Thursday, August 28, 2014

Lectionary 22 A - Matthew 16:21-28

Matthew 16:21-28
Peter thinks “the rock” upon which the church will be built should have a say so about its foundation and Jesus’ prediction of undergoing great suffering and death is not a part of Peter’s plan. You would think “and on the third day be raised” might make a difference but it doesn't. He’s a Galilean fisherman sailing in uncharted waters. He has witnessed miraculous healing and feeding and the transfiguration and until the wind and waves freaked him out he even walked on water. When he gets the promotion from “one of the twelve” to CEO he’s already cashed in the keys of the kingdom and is looking forward to living large. The rebuke must have come as a surprise with the “blessed are you” ringing in his ears and while the Gospels do not record his immediate response Peter’s denial in the courtyard would indicate that the “and on the third day be raised” still hadn't sunk in.  It is true for us as well. We do not wish sorrow away by the power of positive thinking. We cannot revise reality by saying the half empty glass is half full. Half full is the same as half empty in that there is 50 % less to drink. And of course we cannot avoid the inevitability of death. No. The suffering is great. The death is real. Which is why only “and on the third day be raised” can address the very things to which Peter and we ourselves say, “God forbid it, Lord!” The power of the resurrection is that it is the only thing that can deny death the last word about us which is why we dare to lose our lives before death can speak a word.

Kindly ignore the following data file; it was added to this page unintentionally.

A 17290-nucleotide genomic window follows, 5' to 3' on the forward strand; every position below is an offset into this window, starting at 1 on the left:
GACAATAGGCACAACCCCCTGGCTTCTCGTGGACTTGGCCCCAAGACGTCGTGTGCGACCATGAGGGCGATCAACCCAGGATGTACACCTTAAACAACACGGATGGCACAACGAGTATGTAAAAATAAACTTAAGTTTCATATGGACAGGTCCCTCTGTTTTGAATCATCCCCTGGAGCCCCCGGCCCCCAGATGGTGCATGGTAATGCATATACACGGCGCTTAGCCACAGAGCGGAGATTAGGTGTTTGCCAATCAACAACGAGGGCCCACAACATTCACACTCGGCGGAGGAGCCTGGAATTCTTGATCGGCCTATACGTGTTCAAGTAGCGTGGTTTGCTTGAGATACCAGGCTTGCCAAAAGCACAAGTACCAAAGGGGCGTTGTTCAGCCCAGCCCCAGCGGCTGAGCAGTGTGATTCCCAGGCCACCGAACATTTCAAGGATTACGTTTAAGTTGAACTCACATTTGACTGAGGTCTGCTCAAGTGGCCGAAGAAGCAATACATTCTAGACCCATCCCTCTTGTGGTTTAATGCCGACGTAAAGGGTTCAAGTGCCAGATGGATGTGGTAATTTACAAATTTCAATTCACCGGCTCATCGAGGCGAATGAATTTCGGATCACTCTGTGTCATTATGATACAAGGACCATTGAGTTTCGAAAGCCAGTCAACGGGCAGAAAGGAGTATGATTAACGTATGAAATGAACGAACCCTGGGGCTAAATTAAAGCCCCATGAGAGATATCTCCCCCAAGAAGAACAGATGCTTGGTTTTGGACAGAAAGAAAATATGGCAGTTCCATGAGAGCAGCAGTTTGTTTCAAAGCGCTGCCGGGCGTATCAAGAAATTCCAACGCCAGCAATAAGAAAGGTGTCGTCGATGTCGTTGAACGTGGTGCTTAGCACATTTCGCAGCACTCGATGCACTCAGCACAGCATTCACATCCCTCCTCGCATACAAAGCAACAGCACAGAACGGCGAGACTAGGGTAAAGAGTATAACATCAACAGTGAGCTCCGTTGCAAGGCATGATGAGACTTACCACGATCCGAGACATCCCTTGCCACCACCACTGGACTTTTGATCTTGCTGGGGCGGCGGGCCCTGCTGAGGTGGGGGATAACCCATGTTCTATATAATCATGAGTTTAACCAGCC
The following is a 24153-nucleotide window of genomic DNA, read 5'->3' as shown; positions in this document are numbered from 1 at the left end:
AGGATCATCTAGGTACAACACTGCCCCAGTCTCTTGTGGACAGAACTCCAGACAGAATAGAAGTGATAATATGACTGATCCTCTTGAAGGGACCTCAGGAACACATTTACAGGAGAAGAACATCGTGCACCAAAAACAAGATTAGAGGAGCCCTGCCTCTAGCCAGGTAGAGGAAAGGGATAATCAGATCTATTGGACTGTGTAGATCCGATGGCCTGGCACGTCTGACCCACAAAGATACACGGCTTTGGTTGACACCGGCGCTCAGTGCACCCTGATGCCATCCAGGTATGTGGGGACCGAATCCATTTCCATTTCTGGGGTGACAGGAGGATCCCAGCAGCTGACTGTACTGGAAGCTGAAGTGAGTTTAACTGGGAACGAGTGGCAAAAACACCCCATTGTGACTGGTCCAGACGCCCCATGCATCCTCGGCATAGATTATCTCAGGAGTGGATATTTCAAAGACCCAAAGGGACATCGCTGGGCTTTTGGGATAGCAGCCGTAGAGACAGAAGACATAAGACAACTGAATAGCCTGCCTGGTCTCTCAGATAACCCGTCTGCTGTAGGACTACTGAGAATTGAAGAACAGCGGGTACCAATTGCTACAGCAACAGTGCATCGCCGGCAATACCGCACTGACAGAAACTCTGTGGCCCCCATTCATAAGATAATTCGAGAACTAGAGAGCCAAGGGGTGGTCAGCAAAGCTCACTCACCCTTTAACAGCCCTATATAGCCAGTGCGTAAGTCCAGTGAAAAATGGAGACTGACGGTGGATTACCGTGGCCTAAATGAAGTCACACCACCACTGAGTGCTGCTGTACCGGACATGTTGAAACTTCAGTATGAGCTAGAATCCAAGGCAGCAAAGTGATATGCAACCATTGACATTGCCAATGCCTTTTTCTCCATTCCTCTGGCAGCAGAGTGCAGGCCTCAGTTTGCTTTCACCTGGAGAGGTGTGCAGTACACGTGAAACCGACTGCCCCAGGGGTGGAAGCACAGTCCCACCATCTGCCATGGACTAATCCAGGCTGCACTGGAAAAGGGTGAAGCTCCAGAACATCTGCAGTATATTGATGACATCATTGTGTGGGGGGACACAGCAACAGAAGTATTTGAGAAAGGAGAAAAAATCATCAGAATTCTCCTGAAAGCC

Wednesday, August 27, 2014

Lectionary 22 A - Romans 12:9-21

Romans 12:9-21
We celebrated the life of Wendy Lee Tedmon this morning at Calvary. It was a grand gathering of friends and family for a beautiful service of moving tributes and inspiring music. Even so we all felt the weight of Wendy's sudden and untimely passing. “Weep with those who weep” was the collective experience even when we were laughing. I am not generally given to coarse or crude language but there was no polite way to say what I believe we were all feeling so I began my homily in a way I believe Wendy Lee would have approved. “This sucks. Totally” There it is plain and simple. I think heaven should have waited for Wendy no matter how good it might be. We do not do ourselves any favors by sugar coating the truth of loss by looking for silver linings or minimizing grief by placating ourselves with thoughts of the deceased being better off even if they are because we sure as hell are not. That is not to say that we are overcome by the evil that robs parents of a grown child, a husband of a wife, children of a mother, siblings and connected family of their loved one or friends of a delight filled life. We rail against the darkness, albeit it with clenched teeth and weeping eye, because we believe the life, death and resurrection of Jesus Christ has exposed death as an illusion and therefore we are able to rejoice in hope, be patient in suffering and connect ourselves constantly to the Holy Mystery through prayer. So despite this devastating loss we are inspired to do what Wendy Lee did her with her life. She sang hope into despair, joy into sorrow, faith into doubt and through her life and in her death all who were blessed by her will honor her memory by doing justice, loving mercy and walking humbly with God. (Micah 6:8) Godspeed Wendy Lee. You will be missed but by the grace of God you will be always present. 

Tuesday, August 26, 2014

Lectionary 22 A - Psalm 26:1-8